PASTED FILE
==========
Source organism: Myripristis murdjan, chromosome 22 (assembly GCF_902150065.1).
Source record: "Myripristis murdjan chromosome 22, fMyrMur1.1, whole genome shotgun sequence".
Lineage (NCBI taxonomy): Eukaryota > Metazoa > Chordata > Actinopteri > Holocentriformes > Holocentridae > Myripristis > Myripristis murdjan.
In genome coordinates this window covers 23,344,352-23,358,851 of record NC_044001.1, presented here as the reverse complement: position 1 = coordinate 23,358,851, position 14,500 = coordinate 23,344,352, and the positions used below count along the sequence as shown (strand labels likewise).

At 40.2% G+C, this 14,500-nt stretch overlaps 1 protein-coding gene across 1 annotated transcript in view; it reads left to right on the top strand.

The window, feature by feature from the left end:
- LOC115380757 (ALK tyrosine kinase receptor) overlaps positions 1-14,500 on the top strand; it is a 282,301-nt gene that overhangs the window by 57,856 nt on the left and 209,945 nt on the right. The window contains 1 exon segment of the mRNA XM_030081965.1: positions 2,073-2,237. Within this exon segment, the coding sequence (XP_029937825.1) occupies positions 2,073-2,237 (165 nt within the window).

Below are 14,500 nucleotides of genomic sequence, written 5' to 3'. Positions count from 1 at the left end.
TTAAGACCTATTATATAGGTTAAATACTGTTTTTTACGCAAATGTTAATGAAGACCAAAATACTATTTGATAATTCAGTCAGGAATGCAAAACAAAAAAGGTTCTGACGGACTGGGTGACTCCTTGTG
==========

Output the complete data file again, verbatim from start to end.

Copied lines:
Source organism: Myripristis murdjan, chromosome 22 (assembly GCF_902150065.1).
Source record: "Myripristis murdjan chromosome 22, fMyrMur1.1, whole genome shotgun sequence".
Lineage (NCBI taxonomy): Eukaryota > Metazoa > Chordata > Actinopteri > Holocentriformes > Holocentridae > Myripristis > Myripristis murdjan.
In genome coordinates this window covers 23,344,352-23,358,851 of record NC_044001.1, presented here as the reverse complement: position 1 = coordinate 23,358,851, position 14,500 = coordinate 23,344,352, and the positions used below count along the sequence as shown (strand labels likewise).

At 40.2% G+C, this 14,500-nt stretch overlaps 1 protein-coding gene across 1 annotated transcript in view; it reads left to right on the top strand.

The window, feature by feature from the left end:
- LOC115380757 (ALK tyrosine kinase receptor) overlaps positions 1-14,500 on the top strand; it is a 282,301-nt gene that overhangs the window by 57,856 nt on the left and 209,945 nt on the right. The window contains 1 exon segment of the mRNA XM_030081965.1: positions 2,073-2,237. Within this exon segment, the coding sequence (XP_029937825.1) occupies positions 2,073-2,237 (165 nt within the window).

Below are 14,500 nucleotides of genomic sequence, written 5' to 3'. Positions count from 1 at the left end.
TTAAGACCTATTATATAGGTTAAATACTGTTTTTTACGCAAATGTTAATGAAGACCAAAATACTATTTGATAATTCAGTCAGGAATGCAAAACAAAAAAGGTTCTGACGGACTGGGTGACTCCTTGTG